Haney seized the opportunity to emphasize the theme of the 2017 annual meeting as he delivered his president’s address during the December 1st general session.

“’Lead Where You Stand’ is such an appropriate theme for our organization” Haney reflected. “We want folks to be able to lead in all areas of their communities; to be able to lead in any organization, whether it be a church group or PTA, whatever it is,” Haney encouraged. “You can be a leader. You can influence lives. You will be able to change where you and your children live and where your grandchildren are going to be. It will make a difference. Step out there and express your opinion. People will listen to leaders.”

Leaders and future leaders were celebrated throughout the annual meeting.DSC_8350

At the commodity luncheon, former Kentucky Farm Bureau president Sam Moore was recognized for his service on the Kentucky Agriculture Development Fund oversight board which he helped to create following the passage of Kentucky House Bill 611 in April of 2000. The legislation set up a process for spending the first phase of tobacco settlement monies.

In 2006 Moore had been chosen as Kentucky’s first Farmer of the Year. This year, Darren Luttrell of Ohio County was selected for the honor. Kentucky Farm Bureau annually recognizes an individual whose efforts not only strengthen the state’s agriculture industry but also demonstrates service and leadership both on and off the farm.

Ben and Katie Furnish of Harrison County were honored as Kentucky Farm Bureau’s 2017 “Outstanding Young Farm Family.” Each year KyFB awards this distinction to a couple, under the age of 35, who has exhibited the strongest farm management skills, most consistent financial growth and highest level of involvement in both Farm Bureau and the community.

Warren cattleman reflects on a long history with the NAILE

(A version of this article first appeared in The Farmer’s Pride, December 7 issue)

By Ray Bowman

The infamous green shavings are gone. The stock trailers and showmen have returned home with their ribbons and banners. The North American International Livestock Exposition is in the books for another year.

The NAILE first came to Louisville in 1974. Warren County Angus breeder Gil R. Cowles says he’s been there since the beginning.


Gil Cowles shares some instruction and encouragement with Katie Smith as she prepares to take a Pleasant Hill heifer into the ring

“Since the North American came to Louisville, I have been every year either as an exhibitor or a spectator,” says Cowles, the owner of Pleasant Hill Farms in Rockfield.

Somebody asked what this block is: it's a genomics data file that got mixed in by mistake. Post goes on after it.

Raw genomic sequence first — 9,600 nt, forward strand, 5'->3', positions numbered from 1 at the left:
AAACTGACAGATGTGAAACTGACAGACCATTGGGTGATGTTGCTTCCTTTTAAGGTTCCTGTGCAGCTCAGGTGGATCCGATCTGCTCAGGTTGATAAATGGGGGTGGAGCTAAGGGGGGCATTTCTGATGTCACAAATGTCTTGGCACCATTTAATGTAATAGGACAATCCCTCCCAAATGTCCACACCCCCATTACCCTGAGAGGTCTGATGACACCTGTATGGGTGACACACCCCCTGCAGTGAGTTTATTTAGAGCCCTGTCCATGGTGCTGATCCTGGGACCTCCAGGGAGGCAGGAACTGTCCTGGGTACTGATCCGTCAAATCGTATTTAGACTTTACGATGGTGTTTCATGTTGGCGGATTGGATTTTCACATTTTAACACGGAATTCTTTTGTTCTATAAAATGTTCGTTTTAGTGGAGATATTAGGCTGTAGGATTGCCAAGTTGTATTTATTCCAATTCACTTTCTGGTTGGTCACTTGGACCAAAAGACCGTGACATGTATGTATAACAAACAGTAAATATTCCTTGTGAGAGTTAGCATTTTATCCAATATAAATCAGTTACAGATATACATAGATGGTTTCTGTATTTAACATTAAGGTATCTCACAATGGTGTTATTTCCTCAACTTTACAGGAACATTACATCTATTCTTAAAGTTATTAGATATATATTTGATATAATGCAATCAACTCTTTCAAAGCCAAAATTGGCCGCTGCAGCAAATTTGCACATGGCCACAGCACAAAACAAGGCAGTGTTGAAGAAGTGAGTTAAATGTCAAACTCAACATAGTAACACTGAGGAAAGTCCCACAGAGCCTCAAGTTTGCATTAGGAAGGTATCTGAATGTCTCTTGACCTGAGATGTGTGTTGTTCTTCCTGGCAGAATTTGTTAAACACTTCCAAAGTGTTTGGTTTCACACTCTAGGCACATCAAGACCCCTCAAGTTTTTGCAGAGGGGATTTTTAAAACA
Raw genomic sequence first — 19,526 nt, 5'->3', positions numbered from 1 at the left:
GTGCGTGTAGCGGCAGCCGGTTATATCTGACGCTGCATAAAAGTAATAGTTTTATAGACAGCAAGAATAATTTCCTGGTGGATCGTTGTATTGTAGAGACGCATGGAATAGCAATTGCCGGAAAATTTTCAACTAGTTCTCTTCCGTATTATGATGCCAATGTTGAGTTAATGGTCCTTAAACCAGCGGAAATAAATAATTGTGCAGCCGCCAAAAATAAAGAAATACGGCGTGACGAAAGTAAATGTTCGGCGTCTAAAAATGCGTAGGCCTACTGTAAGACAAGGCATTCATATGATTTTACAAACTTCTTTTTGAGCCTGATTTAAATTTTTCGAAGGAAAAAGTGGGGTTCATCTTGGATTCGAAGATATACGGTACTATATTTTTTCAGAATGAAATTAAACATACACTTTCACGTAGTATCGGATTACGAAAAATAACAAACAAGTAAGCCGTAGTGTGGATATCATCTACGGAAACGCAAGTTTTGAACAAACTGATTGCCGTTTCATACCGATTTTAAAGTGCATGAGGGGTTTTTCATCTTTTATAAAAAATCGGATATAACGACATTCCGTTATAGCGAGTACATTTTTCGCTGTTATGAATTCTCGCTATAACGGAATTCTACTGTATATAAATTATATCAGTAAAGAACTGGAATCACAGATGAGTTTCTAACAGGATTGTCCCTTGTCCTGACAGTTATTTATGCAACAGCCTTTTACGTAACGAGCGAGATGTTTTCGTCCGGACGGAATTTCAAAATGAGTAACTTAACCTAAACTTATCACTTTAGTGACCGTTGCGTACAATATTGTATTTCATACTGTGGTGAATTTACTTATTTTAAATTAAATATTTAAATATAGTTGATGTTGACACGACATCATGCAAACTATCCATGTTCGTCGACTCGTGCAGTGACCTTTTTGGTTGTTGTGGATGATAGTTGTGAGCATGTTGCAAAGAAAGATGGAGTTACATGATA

The International Livestock Exposition originated in Chicago, Illinois in 1900 and ran through 1975. After the Union Stockyards were closed in 1971, the show in Chicago ended at the close of the 1975 engagement. In 1974, the North American International Livestock Exposition in Louisville was inaugurated and for 1974 and 1975 there were two Expos; one in Chicago, and one in Louisville. In 1976, there was once again one International at the Kentucky Fair and Exposition grounds in Louisville.

“There were enough folks like Jack Ragsdale with the foresight to put this exposition here,” Cowles reflected.

Cowles says the Expo has inevitably seen much change over the last four decades, but the show is still thriving with increased participation for the 17-day run in 2017. “It seems like this year there has been a lot of activity across the entire livestock spectrum, especially on what I call youth weekend,” he reflected. “It seems like this year, there has been an even higher level of participation than I can remember in the most recent past.”Cowles

The NAILE also lives up to its international reputation according to Cowles. “I attended the Saddle and Sirloin induction of (American Angus Association’s) Tom Burke into the Gallery and in that room, there were over 300 guests from 42 states and three foreign countries.”

Indeed, official numbers from Kentucky Venues, parent organization of the Kentucky Exposition Center, bear out Cowles’ observations, reflecting an increase in both exhibitors and rodeo attendance. NAILE drew nearly 30,000 entries with competitors, exhibitors, and attendees from 49 states and six foreign countries. The event generated an economic impact of $8.3 million to the greater Louisville region.